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What the tech antitrust hearing did and did not prove

Nicholas Thompson, editor-in-chief of WIRED, discusses technology industry news today:


What happened at the antitrust hearings this week?

Well, CEOs of Apple, Amazon, Google, Facebook testified in front of the Subcommittee in Antitrust of the House Judiciary Committee for five hours. There's a fair amount of nonsense and conspiracy talk, but mostly it was a pretty good hearing where the House members dug into questions about whether four companies abused their market positions to their advantage? Whether they used predatory pricing to drive competitors out of the market? Whether they used inside information from their services to identify and then copy and kill competitors? And the evidence that was presented, if I were to sum it up quickly, is, yes, they did do that. They did abuse their market power. But what wasn't presented was clear evidence of consumer harm. We know they acted in ways that distorted capitalism, but were people really hurt? That's a big question. I look forward to their report.

Evaluating Data Privacy & Regulation in the US

How much regulation and oversight should the US government have when it comes to big tech? In an interview with Ian Bremmer for GZERO World, Marietje Schaake, former member of EU Parliament and international policy director of the Cyber Policy Center at Stanford University, argues that government relies on private tech firms for much of its own tech and data infrastructure, and that could be against the interest of citizens and consumers. Using examples of election security and misinformation promulgated in the COVID-19 pandemic, Schaake discusses the competing nature of profit-driven advertising platforms and the public good.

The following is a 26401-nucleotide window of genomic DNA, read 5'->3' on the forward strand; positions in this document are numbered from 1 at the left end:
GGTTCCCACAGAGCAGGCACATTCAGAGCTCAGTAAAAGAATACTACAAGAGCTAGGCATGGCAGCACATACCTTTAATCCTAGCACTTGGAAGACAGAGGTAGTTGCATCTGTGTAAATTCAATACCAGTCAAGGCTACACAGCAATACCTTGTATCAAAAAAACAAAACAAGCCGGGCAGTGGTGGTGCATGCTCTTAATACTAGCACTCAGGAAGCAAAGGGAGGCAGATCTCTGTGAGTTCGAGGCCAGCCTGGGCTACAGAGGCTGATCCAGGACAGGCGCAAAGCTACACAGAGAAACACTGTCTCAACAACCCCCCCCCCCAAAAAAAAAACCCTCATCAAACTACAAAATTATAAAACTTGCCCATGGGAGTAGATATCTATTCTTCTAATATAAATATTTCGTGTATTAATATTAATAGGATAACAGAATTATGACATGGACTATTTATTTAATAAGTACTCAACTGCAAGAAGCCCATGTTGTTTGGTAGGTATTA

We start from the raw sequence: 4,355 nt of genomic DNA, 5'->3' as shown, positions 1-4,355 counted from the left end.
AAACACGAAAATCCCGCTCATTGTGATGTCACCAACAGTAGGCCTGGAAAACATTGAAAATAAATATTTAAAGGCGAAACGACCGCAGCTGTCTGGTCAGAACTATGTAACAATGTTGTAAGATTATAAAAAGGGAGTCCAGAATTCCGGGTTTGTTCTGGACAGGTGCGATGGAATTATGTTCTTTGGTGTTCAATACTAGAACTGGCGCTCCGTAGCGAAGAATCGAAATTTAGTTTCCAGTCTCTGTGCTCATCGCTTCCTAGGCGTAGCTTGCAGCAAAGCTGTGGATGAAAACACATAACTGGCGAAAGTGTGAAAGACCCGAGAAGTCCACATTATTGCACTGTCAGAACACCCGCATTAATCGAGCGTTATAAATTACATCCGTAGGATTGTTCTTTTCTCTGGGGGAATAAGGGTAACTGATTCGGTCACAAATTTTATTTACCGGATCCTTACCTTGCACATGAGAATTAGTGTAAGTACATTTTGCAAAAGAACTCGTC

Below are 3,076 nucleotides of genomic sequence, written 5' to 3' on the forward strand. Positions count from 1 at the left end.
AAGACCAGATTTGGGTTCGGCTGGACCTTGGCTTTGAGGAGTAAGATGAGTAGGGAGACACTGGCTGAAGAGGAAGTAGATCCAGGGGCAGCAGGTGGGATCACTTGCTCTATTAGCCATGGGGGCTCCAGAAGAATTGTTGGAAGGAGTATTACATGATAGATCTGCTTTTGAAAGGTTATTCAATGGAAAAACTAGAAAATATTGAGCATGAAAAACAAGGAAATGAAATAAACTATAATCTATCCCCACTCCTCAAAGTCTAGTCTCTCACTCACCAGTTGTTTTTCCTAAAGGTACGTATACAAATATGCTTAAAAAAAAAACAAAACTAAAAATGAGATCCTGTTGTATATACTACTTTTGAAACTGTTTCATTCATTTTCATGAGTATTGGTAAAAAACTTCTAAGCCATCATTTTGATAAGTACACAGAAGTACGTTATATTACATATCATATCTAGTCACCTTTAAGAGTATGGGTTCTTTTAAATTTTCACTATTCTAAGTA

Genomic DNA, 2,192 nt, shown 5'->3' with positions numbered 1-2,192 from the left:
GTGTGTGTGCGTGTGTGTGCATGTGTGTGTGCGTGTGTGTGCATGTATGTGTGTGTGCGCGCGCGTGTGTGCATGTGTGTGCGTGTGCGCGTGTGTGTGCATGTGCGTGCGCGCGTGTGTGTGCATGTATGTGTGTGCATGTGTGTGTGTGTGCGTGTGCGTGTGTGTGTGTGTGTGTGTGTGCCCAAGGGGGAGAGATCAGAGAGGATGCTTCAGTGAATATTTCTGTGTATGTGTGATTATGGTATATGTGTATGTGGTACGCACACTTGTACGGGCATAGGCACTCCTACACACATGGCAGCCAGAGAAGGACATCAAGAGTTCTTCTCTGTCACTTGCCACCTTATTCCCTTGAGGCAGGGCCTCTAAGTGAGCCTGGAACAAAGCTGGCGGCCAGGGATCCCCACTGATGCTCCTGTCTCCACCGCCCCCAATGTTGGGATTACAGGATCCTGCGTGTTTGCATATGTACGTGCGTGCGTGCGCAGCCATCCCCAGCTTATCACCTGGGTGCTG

Should Facebook be broken up?

Should Facebook be broken up?

I think Facebook is too big. I think it's too powerful. I wish there was more competition in tech. But I lean towards thinking our current Department of Justice wouldn't do a great job breaking it up.

What was the coolest thing Google announced at its keynote?

I think probably the high-end phone for $400. To have a competitive high-end smartphone and for half the price - pretty neat!

Was the strike against Uber and Lyft successful?

Probably not. I mean by their very nature, because anybody can join or almost anybody can become an Uber and Lyft driver, it is very hard to organize a strike. I think that's what we saw over the last few days.

What should we all learn from Theranos?

Well, don't trust magical unicorns. But also if you're a journalist, there are amazing stories out there. Go find them.

Facebook Bans 'Dangerous' Voices: Tech in 60 Seconds

Will Facebook face a backlash over banning Louis Farrakhan and Alex Jones?

Yes! Every time Facebook bans somebody they will proclaim themselves a free speech martyr. That doesn't mean Facebook shouldn't have banned them.

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Google's CEO testified before Congress this week. Here's what you need to know. Also check out Nicholas Thompson's holiday gift offer!

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And go deeper on issues like cybersecurity and artificial intelligence at Microsoft Today in Technology.

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